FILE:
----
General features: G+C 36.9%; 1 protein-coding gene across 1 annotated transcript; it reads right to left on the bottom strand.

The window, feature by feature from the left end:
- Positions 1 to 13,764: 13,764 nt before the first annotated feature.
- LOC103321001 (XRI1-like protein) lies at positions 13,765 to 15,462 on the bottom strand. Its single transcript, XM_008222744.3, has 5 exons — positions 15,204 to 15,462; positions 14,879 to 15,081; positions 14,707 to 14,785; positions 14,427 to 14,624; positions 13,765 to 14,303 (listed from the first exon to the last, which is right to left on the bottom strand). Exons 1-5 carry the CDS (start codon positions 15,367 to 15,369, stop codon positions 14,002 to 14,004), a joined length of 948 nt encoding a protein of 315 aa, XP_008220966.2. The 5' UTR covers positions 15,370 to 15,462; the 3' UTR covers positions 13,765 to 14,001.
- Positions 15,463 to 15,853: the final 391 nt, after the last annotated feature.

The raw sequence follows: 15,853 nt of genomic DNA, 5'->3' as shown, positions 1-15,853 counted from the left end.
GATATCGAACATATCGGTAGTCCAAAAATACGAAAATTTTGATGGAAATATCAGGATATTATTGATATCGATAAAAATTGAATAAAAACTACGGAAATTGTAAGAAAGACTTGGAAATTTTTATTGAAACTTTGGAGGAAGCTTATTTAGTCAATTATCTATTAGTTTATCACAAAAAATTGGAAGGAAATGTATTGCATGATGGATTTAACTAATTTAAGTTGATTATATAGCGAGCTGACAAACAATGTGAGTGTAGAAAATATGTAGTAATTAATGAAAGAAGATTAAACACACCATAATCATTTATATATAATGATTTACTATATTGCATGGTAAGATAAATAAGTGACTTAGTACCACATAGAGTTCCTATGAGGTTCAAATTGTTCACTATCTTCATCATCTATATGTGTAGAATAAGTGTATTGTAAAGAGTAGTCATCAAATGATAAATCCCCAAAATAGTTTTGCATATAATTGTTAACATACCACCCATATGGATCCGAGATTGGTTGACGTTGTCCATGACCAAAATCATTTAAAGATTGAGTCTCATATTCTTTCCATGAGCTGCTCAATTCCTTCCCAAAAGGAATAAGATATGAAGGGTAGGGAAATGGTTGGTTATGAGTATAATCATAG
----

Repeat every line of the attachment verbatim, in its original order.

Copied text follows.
General features: G+C 36.9%; 1 protein-coding gene across 1 annotated transcript; it reads right to left on the bottom strand.

The window, feature by feature from the left end:
- Positions 1 to 13,764: 13,764 nt before the first annotated feature.
- LOC103321001 (XRI1-like protein) lies at positions 13,765 to 15,462 on the bottom strand. Its single transcript, XM_008222744.3, has 5 exons — positions 15,204 to 15,462; positions 14,879 to 15,081; positions 14,707 to 14,785; positions 14,427 to 14,624; positions 13,765 to 14,303 (listed from the first exon to the last, which is right to left on the bottom strand). Exons 1-5 carry the CDS (start codon positions 15,367 to 15,369, stop codon positions 14,002 to 14,004), a joined length of 948 nt encoding a protein of 315 aa, XP_008220966.2. The 5' UTR covers positions 15,370 to 15,462; the 3' UTR covers positions 13,765 to 14,001.
- Positions 15,463 to 15,853: the final 391 nt, after the last annotated feature.

The raw sequence follows: 15,853 nt of genomic DNA, 5'->3' as shown, positions 1-15,853 counted from the left end.
GATATCGAACATATCGGTAGTCCAAAAATACGAAAATTTTGATGGAAATATCAGGATATTATTGATATCGATAAAAATTGAATAAAAACTACGGAAATTGTAAGAAAGACTTGGAAATTTTTATTGAAACTTTGGAGGAAGCTTATTTAGTCAATTATCTATTAGTTTATCACAAAAAATTGGAAGGAAATGTATTGCATGATGGATTTAACTAATTTAAGTTGATTATATAGCGAGCTGACAAACAATGTGAGTGTAGAAAATATGTAGTAATTAATGAAAGAAGATTAAACACACCATAATCATTTATATATAATGATTTACTATATTGCATGGTAAGATAAATAAGTGACTTAGTACCACATAGAGTTCCTATGAGGTTCAAATTGTTCACTATCTTCATCATCTATATGTGTAGAATAAGTGTATTGTAAAGAGTAGTCATCAAATGATAAATCCCCAAAATAGTTTTGCATATAATTGTTAACATACCACCCATATGGATCCGAGATTGGTTGACGTTGTCCATGACCAAAATCATTTAAAGATTGAGTCTCATATTCTTTCCATGAGCTGCTCAATTCCTTCCCAAAAGGAATAAGATATGAAGGGTAGGGAAATGGTTGGTTATGAGTATAATCATAG